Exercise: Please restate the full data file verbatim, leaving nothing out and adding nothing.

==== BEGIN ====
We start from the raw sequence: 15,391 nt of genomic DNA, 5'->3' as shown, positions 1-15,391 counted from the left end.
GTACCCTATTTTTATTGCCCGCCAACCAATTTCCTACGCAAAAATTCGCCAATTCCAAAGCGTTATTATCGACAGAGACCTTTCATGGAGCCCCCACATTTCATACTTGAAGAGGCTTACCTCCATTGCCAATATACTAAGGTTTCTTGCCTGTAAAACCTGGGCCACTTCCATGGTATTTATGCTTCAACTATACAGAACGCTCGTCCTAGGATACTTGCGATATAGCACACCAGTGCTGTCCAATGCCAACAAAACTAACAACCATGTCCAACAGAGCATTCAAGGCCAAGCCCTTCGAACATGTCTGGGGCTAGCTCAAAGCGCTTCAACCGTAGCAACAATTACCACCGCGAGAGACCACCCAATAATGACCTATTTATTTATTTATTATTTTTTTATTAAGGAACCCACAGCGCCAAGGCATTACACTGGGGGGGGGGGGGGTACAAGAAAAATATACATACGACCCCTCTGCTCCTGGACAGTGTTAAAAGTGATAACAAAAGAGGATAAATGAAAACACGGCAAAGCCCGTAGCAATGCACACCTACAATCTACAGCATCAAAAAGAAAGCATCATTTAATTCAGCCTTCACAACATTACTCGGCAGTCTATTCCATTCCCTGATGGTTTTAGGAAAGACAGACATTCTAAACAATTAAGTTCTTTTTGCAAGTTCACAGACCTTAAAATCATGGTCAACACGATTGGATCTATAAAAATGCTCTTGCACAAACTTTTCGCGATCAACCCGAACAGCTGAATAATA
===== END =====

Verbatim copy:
We start from the raw sequence: 15,391 nt of genomic DNA, 5'->3' as shown, positions 1-15,391 counted from the left end.
GTACCCTATTTTTATTGCCCGCCAACCAATTTCCTACGCAAAAATTCGCCAATTCCAAAGCGTTATTATCGACAGAGACCTTTCATGGAGCCCCCACATTTCATACTTGAAGAGGCTTACCTCCATTGCCAATATACTAAGGTTTCTTGCCTGTAAAACCTGGGCCACTTCCATGGTATTTATGCTTCAACTATACAGAACGCTCGTCCTAGGATACTTGCGATATAGCACACCAGTGCTGTCCAATGCCAACAAAACTAACAACCATGTCCAACAGAGCATTCAAGGCCAAGCCCTTCGAACATGTCTGGGGCTAGCTCAAAGCGCTTCAACCGTAGCAACAATTACCACCGCGAGAGACCACCCAATAATGACCTATTTATTTATTTATTATTTTTTTATTAAGGAACCCACAGCGCCAAGGCATTACACTGGGGGGGGGGGGGGTACAAGAAAAATATACATACGACCCCTCTGCTCCTGGACAGTGTTAAAAGTGATAACAAAAGAGGATAAATGAAAACACGGCAAAGCCCGTAGCAATGCACACCTACAATCTACAGCATCAAAAAGAAAGCATCATTTAATTCAGCCTTCACAACATTACTCGGCAGTCTATTCCATTCCCTGATGGTTTTAGGAAAGACAGACATTCTAAACAATTAAGTTCTTTTTGCAAGTTCACAGACCTTAAAATCATGGTCAACACGATTGGATCTATAAAAATGCTCTTGCACAAACTTTTCGCGATCAACCCGAACAGCTGAATAATA